Painting the Nation: Examining the Intersection Between Politics and the Visual Arts Market in Emerging Economies

Victoria Rodner, Chloe Preece

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Politics and art have throughout history, intersected in diverse and complex ways. Ideologies and political systems have used the arts to create a certain image and, depending on the form of government this has varied from clear-cut state propaganda, to patronage, to more indirect arms-length funding procedures. Therefore, artists working within the macro-level socio-political context cannot help but be influenced, inspired and sometimes restricted by these policies and political influences. This article examines the contemporary art markets of two emerging, Socialist economies to investigate the relationship between state politics and the contemporary visual arts market. We argue that the respective governments and art worlds are trying to construct a brand narrative for their nations, but that these discourses are often at cross-purposes. In doing so, we illustrate that it is impossible to separate a consideration of the artwork from the macro-level context in which it is produced, distributed, and consumed.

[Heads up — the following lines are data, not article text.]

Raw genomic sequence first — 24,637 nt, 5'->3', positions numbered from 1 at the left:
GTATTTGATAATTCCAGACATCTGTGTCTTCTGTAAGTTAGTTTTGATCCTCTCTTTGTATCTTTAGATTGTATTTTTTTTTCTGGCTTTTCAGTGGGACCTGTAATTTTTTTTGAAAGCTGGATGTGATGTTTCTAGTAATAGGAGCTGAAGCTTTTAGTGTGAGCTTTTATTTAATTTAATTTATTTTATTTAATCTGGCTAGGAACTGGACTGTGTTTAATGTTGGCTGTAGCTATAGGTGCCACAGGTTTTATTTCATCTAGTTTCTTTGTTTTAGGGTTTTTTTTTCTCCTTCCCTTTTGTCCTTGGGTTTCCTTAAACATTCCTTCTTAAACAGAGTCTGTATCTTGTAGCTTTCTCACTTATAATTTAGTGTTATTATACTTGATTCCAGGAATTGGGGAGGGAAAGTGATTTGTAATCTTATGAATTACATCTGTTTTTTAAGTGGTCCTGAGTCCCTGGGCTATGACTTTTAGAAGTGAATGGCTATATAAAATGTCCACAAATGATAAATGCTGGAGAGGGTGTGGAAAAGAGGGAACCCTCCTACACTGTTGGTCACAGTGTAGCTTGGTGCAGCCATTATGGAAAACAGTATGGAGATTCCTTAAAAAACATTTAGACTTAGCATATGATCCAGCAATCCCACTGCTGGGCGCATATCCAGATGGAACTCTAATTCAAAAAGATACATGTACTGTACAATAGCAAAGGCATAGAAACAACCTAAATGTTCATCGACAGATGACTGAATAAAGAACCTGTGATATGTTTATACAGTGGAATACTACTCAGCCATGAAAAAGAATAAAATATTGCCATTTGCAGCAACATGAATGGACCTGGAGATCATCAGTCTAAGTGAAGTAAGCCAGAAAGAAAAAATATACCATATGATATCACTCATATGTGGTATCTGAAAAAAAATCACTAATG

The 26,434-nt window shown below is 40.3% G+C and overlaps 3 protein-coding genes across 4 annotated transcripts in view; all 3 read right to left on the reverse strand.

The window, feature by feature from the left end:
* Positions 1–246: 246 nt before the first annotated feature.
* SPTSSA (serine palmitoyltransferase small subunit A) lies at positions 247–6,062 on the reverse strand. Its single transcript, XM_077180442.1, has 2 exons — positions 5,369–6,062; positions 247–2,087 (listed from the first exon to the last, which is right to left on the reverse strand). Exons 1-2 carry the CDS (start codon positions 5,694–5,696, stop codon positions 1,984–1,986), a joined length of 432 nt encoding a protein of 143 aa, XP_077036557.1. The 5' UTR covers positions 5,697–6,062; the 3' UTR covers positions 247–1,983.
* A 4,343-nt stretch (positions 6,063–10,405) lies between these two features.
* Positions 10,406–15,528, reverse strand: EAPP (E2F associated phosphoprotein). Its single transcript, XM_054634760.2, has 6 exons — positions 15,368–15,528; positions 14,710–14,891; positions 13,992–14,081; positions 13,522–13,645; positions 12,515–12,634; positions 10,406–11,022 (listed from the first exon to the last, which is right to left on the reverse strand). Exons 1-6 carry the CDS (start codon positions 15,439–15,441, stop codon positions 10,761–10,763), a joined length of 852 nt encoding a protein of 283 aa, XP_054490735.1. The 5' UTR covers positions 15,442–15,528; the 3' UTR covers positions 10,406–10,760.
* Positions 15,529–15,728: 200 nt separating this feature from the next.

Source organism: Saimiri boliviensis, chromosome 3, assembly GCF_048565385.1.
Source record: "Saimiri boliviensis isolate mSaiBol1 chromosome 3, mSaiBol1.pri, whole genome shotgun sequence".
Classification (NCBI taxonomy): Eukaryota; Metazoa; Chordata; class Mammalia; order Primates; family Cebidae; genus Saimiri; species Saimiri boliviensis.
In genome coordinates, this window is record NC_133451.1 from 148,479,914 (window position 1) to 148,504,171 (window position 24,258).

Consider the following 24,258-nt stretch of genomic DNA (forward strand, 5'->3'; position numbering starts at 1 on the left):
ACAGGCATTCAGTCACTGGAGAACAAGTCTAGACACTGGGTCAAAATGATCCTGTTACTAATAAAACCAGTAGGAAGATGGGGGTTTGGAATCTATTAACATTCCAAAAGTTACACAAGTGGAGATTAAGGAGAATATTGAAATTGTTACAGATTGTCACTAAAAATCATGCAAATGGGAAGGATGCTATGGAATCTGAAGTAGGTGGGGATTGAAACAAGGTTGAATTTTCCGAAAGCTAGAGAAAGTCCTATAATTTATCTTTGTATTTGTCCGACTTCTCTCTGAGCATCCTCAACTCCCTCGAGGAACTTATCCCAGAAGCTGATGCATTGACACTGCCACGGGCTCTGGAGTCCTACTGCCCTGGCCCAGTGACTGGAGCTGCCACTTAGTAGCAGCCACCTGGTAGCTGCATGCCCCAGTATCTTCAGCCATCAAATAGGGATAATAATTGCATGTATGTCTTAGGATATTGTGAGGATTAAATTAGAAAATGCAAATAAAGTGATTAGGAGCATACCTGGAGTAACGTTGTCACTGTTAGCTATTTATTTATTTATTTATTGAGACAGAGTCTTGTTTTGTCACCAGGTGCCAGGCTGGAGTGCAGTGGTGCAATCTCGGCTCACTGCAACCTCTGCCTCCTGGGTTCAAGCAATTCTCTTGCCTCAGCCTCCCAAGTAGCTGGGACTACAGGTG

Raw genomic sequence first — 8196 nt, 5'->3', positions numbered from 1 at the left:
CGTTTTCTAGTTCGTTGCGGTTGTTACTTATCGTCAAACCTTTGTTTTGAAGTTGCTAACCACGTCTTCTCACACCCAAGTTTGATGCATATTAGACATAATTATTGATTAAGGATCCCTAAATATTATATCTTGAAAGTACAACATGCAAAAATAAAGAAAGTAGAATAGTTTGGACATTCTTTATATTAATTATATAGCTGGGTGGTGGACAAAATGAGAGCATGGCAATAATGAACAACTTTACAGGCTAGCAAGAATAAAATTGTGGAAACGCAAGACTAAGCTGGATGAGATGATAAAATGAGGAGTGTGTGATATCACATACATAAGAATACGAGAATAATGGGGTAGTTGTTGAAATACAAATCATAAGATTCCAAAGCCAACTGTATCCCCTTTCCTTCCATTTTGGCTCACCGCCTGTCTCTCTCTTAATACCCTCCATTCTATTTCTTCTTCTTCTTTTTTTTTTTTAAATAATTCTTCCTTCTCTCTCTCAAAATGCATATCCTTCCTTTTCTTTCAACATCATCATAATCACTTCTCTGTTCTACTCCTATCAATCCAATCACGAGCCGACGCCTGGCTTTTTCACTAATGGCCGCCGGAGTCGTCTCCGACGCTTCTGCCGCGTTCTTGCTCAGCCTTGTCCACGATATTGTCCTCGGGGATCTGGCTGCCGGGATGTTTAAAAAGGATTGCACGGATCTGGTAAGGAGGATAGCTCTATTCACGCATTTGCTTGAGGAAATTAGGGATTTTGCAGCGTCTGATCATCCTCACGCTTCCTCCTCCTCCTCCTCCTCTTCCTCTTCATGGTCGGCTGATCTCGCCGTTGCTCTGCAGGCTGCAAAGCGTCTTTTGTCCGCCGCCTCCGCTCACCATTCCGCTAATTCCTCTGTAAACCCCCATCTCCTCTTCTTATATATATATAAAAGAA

Original languageEnglish
Pages (from-to)128-148
Number of pages21
JournalJournal of Macromarketing
Issue number2
Early online date5 Mar 2015
Publication statusPublished - 1 Jun 2016


  • Art
  • Macromarketing
  • Creativity
  • Branding
  • China
  • Venezuela
  • Emerging and transitioning markets
  • Policy

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